- The Well-Ordered Universe: The Philosophy of Margaret Cavendish by Deborah Boyle
Recently, scholars have paid increasing attention to the intellectual innovations of the seventeenth-century thinker, Margaret Cavendish. This attention has come from scholars of philosophy, literature, history of science, and women's studies. A number of book-length studies focusing on her philosophy have been published in recent years. Deborah Boyle's masterly study, The Well-Ordered Universe: The Philosophy of Margaret Cavendish, is one among these books, and it effectively solidifies Cavendish's reputation as an intellectual force of the early modern period.
As the book's title suggests, Boyle argues that the idea of order is central to Cavendish's philosophical interests: "I argue in this book that focusing on these motifs [of peace, war, order and disorder, as well as the related themes of regularity and irregularity] is a fruitful approach for understanding multiple facets of Cavendish's philosophical thinking: her natural philosophy, her political theory, her views on gender, her views about the relation between humans and the natural world, and her medical theory." Boyle uses this focus to argue against one common approach to Cavendish, namely, that Cavendish's work lacks a systematicity and coherence, and that this lack of coherence is part of her intellectual project. By contrast, Boyle argues that by focusing on the theme of order, we are able to see the coherence at the heart of Cavendish's project. At the same time, Boyle argues that this coherence does not translate into an especially strong unity across the various domains of Cavendish's philosophy. Specifically, a number of commentators have recently argued that Cavendish maintains a nonhierarchical view of the natural world. Some among these commentators extend this nonhierarchal approach to Cavendish's philosophy about the human world, for example, by arguing that she believes in gender equality, and that she is not the inegalitarian, royalist political theorist that many believe she is. Boyle argues against extending the nonhierarchical reading of nature to the human world, arguing instead for an asymmetry in Cavendish's thought; according to Boyle, that is, Cavendish believes that men and women are not equal, and she is a royalist who advocates for political inegalitarianism. [End Page 355]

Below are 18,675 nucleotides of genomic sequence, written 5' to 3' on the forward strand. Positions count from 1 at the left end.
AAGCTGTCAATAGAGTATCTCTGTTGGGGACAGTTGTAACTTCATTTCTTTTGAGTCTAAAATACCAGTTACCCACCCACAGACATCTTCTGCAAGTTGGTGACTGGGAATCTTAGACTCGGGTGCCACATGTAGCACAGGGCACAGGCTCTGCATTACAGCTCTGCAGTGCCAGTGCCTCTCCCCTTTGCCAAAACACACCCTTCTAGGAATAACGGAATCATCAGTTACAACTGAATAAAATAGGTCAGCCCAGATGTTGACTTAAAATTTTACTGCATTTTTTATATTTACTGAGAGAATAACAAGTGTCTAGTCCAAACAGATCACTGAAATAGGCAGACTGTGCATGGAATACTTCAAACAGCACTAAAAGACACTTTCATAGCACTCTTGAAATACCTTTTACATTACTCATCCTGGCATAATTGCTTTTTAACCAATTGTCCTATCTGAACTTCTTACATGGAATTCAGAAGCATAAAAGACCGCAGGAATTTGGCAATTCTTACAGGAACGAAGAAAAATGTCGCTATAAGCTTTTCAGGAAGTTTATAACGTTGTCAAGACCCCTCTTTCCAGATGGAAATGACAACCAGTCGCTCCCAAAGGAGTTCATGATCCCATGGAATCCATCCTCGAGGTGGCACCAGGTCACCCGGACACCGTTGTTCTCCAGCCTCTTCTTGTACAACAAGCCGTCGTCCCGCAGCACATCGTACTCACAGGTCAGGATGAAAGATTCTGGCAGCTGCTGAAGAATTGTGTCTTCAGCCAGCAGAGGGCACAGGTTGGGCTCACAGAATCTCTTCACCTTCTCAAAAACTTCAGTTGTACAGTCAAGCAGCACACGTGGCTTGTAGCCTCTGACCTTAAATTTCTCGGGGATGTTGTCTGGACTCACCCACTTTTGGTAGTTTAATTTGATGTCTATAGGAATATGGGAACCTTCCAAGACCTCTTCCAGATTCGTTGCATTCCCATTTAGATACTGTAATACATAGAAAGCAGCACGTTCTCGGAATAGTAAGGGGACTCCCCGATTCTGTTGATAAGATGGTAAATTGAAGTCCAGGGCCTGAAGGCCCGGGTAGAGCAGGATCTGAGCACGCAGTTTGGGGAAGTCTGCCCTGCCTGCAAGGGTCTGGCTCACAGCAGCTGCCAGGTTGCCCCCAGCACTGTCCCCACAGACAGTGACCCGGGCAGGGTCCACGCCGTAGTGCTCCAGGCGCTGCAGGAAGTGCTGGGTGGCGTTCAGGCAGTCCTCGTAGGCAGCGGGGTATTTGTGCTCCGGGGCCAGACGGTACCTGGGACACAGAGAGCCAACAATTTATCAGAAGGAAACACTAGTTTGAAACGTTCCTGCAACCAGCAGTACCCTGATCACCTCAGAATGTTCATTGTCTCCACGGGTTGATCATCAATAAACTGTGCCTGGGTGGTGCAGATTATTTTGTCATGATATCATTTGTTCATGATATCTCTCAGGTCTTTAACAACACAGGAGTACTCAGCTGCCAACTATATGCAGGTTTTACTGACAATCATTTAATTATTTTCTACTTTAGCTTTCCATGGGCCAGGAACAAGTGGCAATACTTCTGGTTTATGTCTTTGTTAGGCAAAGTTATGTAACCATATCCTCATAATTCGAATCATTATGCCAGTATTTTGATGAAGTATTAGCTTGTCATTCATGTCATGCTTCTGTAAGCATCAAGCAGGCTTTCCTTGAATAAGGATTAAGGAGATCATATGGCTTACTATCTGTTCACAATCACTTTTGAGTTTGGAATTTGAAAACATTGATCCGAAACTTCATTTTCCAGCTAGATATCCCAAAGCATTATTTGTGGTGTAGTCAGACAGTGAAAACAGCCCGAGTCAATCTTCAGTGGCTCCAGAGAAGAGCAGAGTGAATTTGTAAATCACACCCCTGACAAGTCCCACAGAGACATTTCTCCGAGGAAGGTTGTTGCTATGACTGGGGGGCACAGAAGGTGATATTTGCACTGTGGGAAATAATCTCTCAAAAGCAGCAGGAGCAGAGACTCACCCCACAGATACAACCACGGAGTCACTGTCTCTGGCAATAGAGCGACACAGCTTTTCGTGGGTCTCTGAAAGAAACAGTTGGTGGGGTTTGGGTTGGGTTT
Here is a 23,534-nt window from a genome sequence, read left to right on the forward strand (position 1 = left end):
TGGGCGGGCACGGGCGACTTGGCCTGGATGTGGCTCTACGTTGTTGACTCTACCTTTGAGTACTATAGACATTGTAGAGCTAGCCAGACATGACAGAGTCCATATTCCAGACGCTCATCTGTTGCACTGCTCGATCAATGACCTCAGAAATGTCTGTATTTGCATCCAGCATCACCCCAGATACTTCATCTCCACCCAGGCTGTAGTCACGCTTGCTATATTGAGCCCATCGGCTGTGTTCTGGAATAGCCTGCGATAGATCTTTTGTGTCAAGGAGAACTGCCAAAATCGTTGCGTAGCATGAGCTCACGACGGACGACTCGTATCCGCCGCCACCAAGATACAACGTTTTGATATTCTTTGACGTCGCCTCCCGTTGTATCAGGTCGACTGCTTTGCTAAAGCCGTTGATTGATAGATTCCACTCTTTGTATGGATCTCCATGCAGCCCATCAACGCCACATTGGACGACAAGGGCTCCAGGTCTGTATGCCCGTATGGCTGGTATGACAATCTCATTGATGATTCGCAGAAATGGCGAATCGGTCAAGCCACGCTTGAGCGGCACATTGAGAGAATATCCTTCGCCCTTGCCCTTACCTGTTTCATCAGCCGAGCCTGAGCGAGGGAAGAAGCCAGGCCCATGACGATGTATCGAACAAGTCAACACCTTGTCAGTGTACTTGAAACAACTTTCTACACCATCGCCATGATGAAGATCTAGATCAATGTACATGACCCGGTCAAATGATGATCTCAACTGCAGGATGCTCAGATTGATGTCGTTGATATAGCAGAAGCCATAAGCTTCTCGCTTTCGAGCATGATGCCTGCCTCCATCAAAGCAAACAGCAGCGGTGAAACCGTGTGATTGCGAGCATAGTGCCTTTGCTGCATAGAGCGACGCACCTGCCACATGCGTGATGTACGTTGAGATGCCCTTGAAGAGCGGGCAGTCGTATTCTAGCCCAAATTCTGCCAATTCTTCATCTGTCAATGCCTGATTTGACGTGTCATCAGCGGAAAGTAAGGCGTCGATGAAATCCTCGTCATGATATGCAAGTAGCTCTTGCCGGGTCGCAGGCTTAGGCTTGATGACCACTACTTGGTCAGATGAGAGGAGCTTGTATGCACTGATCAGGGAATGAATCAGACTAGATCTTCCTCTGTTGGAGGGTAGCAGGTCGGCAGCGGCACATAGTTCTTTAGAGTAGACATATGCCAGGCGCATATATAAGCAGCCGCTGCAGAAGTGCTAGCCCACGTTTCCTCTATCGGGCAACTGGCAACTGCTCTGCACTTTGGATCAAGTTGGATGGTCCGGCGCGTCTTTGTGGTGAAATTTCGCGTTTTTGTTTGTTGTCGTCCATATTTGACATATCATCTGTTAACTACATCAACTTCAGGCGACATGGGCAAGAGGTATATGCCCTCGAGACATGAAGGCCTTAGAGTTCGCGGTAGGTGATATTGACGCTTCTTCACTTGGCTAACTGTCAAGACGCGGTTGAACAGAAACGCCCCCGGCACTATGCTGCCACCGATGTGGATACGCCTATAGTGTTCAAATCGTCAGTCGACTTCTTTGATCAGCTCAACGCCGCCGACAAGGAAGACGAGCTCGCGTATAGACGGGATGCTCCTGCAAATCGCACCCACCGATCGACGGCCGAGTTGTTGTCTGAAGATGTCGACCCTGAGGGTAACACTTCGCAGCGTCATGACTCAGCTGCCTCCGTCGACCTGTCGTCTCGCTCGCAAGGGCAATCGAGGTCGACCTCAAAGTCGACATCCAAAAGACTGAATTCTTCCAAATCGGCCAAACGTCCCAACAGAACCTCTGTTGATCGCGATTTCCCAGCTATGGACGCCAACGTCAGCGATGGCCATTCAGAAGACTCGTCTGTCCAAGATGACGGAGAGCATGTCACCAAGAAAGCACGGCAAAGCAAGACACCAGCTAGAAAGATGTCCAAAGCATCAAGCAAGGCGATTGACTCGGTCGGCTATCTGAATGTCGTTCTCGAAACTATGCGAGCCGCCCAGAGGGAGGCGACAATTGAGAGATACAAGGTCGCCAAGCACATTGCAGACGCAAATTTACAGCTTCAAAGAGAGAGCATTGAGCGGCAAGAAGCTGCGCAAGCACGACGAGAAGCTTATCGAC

Boyle covers a wide range of topics in Cavendish's early, developing works, for example, her early endorsement of atomism, which soon gives way to her later vital materialism, according to which matter is an infinitely divisible plenum that is thoroughgoingly animate, rational, and sensitive (chapters 2–3); Cavendish's theory of the individuation of specific creatures (chapter 4); her theory of the nature of humans (chapter 5), including how humans do and should organize into societies (chapter 6), the relationship between genders (chapter 7), and human embeddedness in the broader natural world (chapter 8); and Cavendish's views on health and her medical theory (chapter 9).
Boyle's work is analytically careful. She helpfully clarifies the philosophical terrain so that a nuanced reading of Cavendish emerges. For example, early on Boyle makes clear that the idea of nature has three meanings in Cavendish—the infinite whole of creation that is Nature, the individual parts that are found within this whole, and the nature of matter itself as a completely blended mixture of animate rational, animate sensitive, and inanimate forms of matter—and that an accurate reading of Cavendish requires being clear on her meaning at any given time. As another example, Boyle is careful to distinguish and analyze various arguments found throughout Cavendish's work, for example, her various arguments for why matter must be eternal and infinite.
Boyle's work is also grounded in an attunement to the context in which Cavendish forged her philosophy. She draws on a wide range of philosophers of Cavendish's time to demonstrate how Cavendish was engaged with the ideas of Hobbes, Descartes, Bacon, More, and others as she developed her own original positions on a number of philosophical topics. One section of the book where Boyle's close attention to context is especially...